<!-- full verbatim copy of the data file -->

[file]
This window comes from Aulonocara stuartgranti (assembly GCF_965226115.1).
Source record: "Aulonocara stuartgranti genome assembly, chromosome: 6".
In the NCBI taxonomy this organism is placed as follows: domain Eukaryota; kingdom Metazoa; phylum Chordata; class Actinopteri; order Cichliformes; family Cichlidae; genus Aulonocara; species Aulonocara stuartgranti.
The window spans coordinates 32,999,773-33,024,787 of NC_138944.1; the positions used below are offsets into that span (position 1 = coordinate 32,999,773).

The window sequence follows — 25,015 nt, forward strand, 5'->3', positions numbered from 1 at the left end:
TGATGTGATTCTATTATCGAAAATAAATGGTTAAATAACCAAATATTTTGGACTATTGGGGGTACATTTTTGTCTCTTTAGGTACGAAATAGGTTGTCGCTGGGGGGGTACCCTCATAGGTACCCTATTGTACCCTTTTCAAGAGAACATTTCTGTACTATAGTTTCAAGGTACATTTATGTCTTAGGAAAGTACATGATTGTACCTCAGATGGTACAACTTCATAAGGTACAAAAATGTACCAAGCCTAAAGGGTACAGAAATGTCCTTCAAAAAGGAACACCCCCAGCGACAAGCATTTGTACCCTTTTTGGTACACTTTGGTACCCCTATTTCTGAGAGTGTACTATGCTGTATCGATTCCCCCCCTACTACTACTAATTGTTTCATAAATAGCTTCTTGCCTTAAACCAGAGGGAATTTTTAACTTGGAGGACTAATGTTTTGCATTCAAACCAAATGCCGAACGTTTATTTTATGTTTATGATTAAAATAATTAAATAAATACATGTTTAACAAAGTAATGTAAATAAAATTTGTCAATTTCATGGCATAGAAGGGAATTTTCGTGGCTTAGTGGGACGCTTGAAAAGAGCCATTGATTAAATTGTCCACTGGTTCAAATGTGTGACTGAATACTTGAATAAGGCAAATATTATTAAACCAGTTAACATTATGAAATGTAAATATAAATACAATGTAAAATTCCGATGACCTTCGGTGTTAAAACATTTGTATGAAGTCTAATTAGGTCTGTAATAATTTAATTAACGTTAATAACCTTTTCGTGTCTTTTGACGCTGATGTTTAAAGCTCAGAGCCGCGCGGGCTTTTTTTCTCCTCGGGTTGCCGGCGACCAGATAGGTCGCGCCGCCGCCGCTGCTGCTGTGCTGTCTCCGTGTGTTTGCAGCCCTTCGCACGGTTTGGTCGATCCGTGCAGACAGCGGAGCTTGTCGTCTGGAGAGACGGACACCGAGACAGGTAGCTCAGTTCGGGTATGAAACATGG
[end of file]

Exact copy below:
This window comes from Aulonocara stuartgranti (assembly GCF_965226115.1).
Source record: "Aulonocara stuartgranti genome assembly, chromosome: 6".
In the NCBI taxonomy this organism is placed as follows: domain Eukaryota; kingdom Metazoa; phylum Chordata; class Actinopteri; order Cichliformes; family Cichlidae; genus Aulonocara; species Aulonocara stuartgranti.
The window spans coordinates 32,999,773-33,024,787 of NC_138944.1; the positions used below are offsets into that span (position 1 = coordinate 32,999,773).

The window sequence follows — 25,015 nt, forward strand, 5'->3', positions numbered from 1 at the left end:
TGATGTGATTCTATTATCGAAAATAAATGGTTAAATAACCAAATATTTTGGACTATTGGGGGTACATTTTTGTCTCTTTAGGTACGAAATAGGTTGTCGCTGGGGGGGTACCCTCATAGGTACCCTATTGTACCCTTTTCAAGAGAACATTTCTGTACTATAGTTTCAAGGTACATTTATGTCTTAGGAAAGTACATGATTGTACCTCAGATGGTACAACTTCATAAGGTACAAAAATGTACCAAGCCTAAAGGGTACAGAAATGTCCTTCAAAAAGGAACACCCCCAGCGACAAGCATTTGTACCCTTTTTGGTACACTTTGGTACCCCTATTTCTGAGAGTGTACTATGCTGTATCGATTCCCCCCCTACTACTACTAATTGTTTCATAAATAGCTTCTTGCCTTAAACCAGAGGGAATTTTTAACTTGGAGGACTAATGTTTTGCATTCAAACCAAATGCCGAACGTTTATTTTATGTTTATGATTAAAATAATTAAATAAATACATGTTTAACAAAGTAATGTAAATAAAATTTGTCAATTTCATGGCATAGAAGGGAATTTTCGTGGCTTAGTGGGACGCTTGAAAAGAGCCATTGATTAAATTGTCCACTGGTTCAAATGTGTGACTGAATACTTGAATAAGGCAAATATTATTAAACCAGTTAACATTATGAAATGTAAATATAAATACAATGTAAAATTCCGATGACCTTCGGTGTTAAAACATTTGTATGAAGTCTAATTAGGTCTGTAATAATTTAATTAACGTTAATAACCTTTTCGTGTCTTTTGACGCTGATGTTTAAAGCTCAGAGCCGCGCGGGCTTTTTTTCTCCTCGGGTTGCCGGCGACCAGATAGGTCGCGCCGCCGCCGCTGCTGCTGTGCTGTCTCCGTGTGTTTGCAGCCCTTCGCACGGTTTGGTCGATCCGTGCAGACAGCGGAGCTTGTCGTCTGGAGAGACGGACACCGAGACAGGTAGCTCAGTTCGGGTATGAAACATGG